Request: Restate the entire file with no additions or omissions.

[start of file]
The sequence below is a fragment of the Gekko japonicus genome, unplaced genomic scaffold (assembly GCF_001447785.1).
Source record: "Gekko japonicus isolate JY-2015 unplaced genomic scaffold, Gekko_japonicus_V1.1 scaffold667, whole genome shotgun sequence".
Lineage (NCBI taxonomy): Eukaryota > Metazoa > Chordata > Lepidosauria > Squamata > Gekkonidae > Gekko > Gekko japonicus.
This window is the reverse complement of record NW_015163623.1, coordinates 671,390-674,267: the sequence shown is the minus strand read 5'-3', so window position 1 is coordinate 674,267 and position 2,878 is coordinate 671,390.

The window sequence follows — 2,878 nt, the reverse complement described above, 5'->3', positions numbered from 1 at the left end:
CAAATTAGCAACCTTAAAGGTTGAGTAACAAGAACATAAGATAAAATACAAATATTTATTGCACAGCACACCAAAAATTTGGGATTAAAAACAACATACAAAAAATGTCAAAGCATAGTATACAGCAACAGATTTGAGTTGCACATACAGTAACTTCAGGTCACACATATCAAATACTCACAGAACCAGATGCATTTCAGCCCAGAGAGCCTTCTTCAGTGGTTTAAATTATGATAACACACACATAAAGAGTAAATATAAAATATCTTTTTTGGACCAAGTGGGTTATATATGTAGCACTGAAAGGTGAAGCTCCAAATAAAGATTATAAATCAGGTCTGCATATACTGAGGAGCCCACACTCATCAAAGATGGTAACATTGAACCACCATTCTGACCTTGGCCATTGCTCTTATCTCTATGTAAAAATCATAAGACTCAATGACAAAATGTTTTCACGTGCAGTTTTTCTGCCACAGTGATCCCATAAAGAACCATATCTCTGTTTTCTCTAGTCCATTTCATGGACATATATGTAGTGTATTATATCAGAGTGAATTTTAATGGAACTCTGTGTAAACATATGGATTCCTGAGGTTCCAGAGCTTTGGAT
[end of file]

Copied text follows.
The sequence below is a fragment of the Gekko japonicus genome, unplaced genomic scaffold (assembly GCF_001447785.1).
Source record: "Gekko japonicus isolate JY-2015 unplaced genomic scaffold, Gekko_japonicus_V1.1 scaffold667, whole genome shotgun sequence".
Lineage (NCBI taxonomy): Eukaryota > Metazoa > Chordata > Lepidosauria > Squamata > Gekkonidae > Gekko > Gekko japonicus.
This window is the reverse complement of record NW_015163623.1, coordinates 671,390-674,267: the sequence shown is the minus strand read 5'-3', so window position 1 is coordinate 674,267 and position 2,878 is coordinate 671,390.

The window sequence follows — 2,878 nt, the reverse complement described above, 5'->3', positions numbered from 1 at the left end:
CAAATTAGCAACCTTAAAGGTTGAGTAACAAGAACATAAGATAAAATACAAATATTTATTGCACAGCACACCAAAAATTTGGGATTAAAAACAACATACAAAAAATGTCAAAGCATAGTATACAGCAACAGATTTGAGTTGCACATACAGTAACTTCAGGTCACACATATCAAATACTCACAGAACCAGATGCATTTCAGCCCAGAGAGCCTTCTTCAGTGGTTTAAATTATGATAACACACACATAAAGAGTAAATATAAAATATCTTTTTTGGACCAAGTGGGTTATATATGTAGCACTGAAAGGTGAAGCTCCAAATAAAGATTATAAATCAGGTCTGCATATACTGAGGAGCCCACACTCATCAAAGATGGTAACATTGAACCACCATTCTGACCTTGGCCATTGCTCTTATCTCTATGTAAAAATCATAAGACTCAATGACAAAATGTTTTCACGTGCAGTTTTTCTGCCACAGTGATCCCATAAAGAACCATATCTCTGTTTTCTCTAGTCCATTTCATGGACATATATGTAGTGTATTATATCAGAGTGAATTTTAATGGAACTCTGTGTAAACATATGGATTCCTGAGGTTCCAGAGCTTTGGAT